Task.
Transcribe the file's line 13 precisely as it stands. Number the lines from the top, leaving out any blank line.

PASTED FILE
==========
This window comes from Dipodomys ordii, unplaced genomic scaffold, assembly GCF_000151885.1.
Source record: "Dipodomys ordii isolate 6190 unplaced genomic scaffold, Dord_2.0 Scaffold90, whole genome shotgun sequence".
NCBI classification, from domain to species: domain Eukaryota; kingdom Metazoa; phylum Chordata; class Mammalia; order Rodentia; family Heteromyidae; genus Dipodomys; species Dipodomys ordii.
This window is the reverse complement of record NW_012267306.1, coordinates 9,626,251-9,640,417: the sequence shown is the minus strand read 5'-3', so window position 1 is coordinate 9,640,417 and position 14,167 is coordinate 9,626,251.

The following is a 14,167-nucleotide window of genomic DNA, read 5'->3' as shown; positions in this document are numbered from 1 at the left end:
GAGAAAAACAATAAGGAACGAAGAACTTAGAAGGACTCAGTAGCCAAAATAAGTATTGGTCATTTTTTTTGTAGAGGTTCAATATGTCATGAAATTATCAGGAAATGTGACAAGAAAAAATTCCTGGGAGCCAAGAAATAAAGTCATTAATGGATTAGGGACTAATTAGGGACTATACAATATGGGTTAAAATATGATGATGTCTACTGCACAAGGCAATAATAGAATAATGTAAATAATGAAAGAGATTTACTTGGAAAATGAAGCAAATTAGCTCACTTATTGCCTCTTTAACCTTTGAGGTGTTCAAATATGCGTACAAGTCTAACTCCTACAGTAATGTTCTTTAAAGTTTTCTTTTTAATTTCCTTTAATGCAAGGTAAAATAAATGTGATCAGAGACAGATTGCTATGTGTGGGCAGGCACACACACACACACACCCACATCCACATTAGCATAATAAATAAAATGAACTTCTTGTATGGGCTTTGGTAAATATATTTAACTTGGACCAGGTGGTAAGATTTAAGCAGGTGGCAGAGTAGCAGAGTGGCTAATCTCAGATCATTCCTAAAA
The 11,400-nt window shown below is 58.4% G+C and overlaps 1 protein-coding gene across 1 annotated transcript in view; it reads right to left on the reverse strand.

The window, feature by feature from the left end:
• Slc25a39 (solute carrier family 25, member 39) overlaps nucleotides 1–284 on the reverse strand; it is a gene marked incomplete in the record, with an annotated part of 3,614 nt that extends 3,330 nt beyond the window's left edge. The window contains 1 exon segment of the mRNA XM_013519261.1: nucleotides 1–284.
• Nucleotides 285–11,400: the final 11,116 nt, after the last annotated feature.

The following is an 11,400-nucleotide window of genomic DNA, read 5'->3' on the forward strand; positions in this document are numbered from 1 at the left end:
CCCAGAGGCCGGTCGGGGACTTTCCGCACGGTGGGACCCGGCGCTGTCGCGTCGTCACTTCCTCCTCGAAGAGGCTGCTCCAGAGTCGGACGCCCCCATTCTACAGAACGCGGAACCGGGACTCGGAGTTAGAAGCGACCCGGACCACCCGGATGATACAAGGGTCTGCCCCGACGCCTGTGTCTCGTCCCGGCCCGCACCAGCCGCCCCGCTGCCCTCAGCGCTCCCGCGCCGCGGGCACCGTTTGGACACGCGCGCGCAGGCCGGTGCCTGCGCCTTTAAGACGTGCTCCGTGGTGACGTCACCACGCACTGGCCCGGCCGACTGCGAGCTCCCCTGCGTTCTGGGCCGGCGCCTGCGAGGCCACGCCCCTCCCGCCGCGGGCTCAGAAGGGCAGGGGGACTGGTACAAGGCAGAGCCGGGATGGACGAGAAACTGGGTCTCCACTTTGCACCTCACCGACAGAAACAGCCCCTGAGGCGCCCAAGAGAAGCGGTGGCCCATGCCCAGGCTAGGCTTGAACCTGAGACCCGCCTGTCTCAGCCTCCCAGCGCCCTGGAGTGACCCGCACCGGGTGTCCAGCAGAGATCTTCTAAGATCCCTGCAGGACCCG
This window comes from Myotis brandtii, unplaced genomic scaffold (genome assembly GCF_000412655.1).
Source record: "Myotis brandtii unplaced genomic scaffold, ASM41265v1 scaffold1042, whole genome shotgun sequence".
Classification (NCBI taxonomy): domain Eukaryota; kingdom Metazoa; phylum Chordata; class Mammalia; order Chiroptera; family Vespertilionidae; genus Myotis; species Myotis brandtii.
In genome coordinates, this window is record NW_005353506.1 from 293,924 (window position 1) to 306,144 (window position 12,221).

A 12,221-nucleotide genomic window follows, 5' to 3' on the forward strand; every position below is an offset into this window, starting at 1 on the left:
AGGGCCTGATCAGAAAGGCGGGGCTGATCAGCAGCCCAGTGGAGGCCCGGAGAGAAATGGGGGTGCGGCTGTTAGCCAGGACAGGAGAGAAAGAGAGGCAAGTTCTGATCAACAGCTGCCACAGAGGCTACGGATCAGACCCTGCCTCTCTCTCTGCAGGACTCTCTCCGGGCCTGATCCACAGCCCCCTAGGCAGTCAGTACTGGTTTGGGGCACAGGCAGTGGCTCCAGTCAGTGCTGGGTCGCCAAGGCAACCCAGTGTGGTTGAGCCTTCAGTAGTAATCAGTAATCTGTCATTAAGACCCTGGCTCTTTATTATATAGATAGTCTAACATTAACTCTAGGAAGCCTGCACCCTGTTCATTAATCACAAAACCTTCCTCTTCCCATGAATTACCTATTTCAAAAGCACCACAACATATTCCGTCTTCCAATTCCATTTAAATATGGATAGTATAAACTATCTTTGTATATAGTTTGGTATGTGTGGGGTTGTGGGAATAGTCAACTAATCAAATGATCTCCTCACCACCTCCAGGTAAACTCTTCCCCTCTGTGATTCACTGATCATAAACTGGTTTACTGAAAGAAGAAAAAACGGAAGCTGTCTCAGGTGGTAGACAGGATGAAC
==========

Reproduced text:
This window comes from Myotis brandtii, unplaced genomic scaffold (genome assembly GCF_000412655.1).